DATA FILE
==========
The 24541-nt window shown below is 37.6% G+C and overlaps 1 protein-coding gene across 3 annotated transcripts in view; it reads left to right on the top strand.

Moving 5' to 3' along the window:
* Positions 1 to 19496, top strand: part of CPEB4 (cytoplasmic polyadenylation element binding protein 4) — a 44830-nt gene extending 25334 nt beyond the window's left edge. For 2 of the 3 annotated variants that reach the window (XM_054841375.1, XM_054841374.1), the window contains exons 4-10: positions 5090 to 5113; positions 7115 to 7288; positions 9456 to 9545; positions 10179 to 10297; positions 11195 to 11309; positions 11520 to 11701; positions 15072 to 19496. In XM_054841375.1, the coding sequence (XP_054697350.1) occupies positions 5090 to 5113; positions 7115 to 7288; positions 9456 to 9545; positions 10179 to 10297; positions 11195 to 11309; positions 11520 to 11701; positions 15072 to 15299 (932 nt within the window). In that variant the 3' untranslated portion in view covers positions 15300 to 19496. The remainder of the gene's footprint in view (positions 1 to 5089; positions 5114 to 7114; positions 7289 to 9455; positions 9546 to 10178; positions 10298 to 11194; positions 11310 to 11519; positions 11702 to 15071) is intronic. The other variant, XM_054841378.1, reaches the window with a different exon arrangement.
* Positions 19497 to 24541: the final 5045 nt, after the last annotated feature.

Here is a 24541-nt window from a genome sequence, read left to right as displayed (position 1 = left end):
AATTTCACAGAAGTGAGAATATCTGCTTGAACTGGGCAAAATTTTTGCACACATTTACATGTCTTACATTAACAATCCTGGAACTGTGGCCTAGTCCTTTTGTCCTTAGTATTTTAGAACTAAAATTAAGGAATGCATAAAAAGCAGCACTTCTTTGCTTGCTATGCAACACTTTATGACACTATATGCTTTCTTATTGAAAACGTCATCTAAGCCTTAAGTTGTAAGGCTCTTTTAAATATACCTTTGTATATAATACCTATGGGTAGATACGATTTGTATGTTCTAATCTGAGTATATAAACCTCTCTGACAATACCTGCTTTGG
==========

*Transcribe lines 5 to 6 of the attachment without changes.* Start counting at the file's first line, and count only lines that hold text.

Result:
Here is a 24541-nt window from a genome sequence, read left to right as displayed (position 1 = left end):
AATTTCACAGAAGTGAGAATATCTGCTTGAACTGGGCAAAATTTTTGCACACATTTACATGTCTTACATTAACAATCCTGGAACTGTGGCCTAGTCCTTTTGTCCTTAGTATTTTAGAACTAAAATTAAGGAATGCATAAAAAGCAGCACTTCTTTGCTTGCTATGCAACACTTTATGACACTATATGCTTTCTTATTGAAAACGTCATCTAAGCCTTAAGTTGTAAGGCTCTTTTAAATATACCTTTGTATATAATACCTATGGGTAGATACGATTTGTATGTTCTAATCTGAGTATATAAACCTCTCTGACAATACCTGCTTTGG